The user interface seems to have many options available, and is seemingly procedurally and productively simple, but we found lots of gotchas. Our mission was to deploy two ESXi servers, and during that process, our molehill turned into a mountain. After trial, error and HP support, we were able to get the VMs running.
We also had to do a lot of manual work inside of VMware to perform associations to the CloudSystem for our ESXi servers. The documents, while somewhat useful, didn't prepare us for the daunting experience that we had.
CloudSystem Matrix is complex, but it has the capacity to manage and potentially "remarket" a variety of infrastructure assets.
Puppet Labs MCollective
We first saw MCollective in our review of Ubuntu 11.04 Server and Cloud editions. What intrigued us was its ability to rapidly provision instances of operating systems, but also applications. It's poised toward developers, and is limited currently to Linux instances.
Despite the fact that the Marionette Collective/MCollective ("mc") tools are CLI, it achieves astounding speed at communicating with potentially thousands of instances as fast as the wire speed can move the messages, no matter where the instances are located. The mc tools are middleware that use a multicast-like push messaging system to controlled nodes. There is no artistic drag-and-drop rack configuration. There are no library-like user interface Web pages that one can "check out" an instance of a desired application. If CloudSystem Matrix and Abiquo 1.7 are sky-management generals-of-the-armies, MCollective is the battalion commander, bereft of the niceties, pomp and circumstance.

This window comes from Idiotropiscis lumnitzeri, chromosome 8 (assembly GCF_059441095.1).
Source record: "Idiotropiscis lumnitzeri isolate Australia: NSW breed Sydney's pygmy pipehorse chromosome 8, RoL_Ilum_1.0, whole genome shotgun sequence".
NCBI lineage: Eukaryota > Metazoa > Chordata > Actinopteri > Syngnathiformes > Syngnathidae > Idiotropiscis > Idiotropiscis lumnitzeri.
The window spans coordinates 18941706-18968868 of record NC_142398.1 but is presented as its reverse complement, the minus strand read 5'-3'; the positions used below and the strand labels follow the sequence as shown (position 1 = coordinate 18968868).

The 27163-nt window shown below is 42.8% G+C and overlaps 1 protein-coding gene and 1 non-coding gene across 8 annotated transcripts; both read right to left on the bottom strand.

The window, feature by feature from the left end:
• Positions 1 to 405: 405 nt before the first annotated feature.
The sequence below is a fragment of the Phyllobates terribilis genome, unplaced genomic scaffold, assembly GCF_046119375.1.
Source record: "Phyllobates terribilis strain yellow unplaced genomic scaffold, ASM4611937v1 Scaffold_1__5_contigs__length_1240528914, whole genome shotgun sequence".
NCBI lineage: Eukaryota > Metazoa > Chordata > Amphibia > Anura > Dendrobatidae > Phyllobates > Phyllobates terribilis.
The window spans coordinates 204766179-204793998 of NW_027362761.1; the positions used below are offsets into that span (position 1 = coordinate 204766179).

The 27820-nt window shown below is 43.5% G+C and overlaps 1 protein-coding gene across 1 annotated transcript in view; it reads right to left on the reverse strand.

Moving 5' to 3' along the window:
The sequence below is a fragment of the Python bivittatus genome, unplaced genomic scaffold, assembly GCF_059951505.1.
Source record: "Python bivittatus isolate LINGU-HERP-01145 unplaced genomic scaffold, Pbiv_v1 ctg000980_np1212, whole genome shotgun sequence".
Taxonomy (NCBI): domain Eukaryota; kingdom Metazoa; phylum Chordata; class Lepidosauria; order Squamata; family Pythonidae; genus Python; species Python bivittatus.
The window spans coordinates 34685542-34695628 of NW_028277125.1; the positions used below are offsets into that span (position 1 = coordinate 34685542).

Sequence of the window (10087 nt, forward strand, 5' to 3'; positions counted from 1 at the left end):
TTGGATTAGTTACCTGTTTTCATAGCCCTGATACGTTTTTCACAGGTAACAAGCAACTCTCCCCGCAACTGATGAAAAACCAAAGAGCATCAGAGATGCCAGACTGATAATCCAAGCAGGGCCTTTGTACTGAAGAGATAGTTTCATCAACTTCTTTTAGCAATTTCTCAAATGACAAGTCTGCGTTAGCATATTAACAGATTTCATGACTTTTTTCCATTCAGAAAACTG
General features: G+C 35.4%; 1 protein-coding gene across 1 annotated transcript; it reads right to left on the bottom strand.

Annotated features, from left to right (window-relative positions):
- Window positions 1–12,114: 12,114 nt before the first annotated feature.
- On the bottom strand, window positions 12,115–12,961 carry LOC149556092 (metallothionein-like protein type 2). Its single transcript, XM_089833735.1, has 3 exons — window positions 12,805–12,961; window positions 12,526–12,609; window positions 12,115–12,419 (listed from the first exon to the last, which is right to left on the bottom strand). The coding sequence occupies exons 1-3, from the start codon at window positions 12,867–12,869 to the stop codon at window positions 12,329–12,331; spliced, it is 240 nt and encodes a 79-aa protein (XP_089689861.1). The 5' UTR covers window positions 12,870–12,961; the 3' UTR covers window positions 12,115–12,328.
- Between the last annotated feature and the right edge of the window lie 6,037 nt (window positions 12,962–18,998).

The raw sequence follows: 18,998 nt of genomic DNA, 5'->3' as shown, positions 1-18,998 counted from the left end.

Inside instances that mc controls are two mc agent daemons installed from RPMs. The daemons are based on Ruby code, and can manage inter-process communications and managing packages. The client has similar components. The "collective," therefore, consists of nodes, which in turn have servers running in them -- agents that are the messengers that speak to middleware, in the client. The collective is a living and dynamic thing -- but is totally bereft of security as an object.
This means that communications must be performed over VPN links and SSH, and applications like Apache or a LAMP installation must have their own security components enabled outside of what mc manages. Fortunately, much of this can be done via mc -- but application security and link security for the collective object are two different things, we found.
The MCollective can spin up applications with frightening speed. We deployed a single instance, provisioning it with mc. We had 40 instances done in approximately 29 seconds.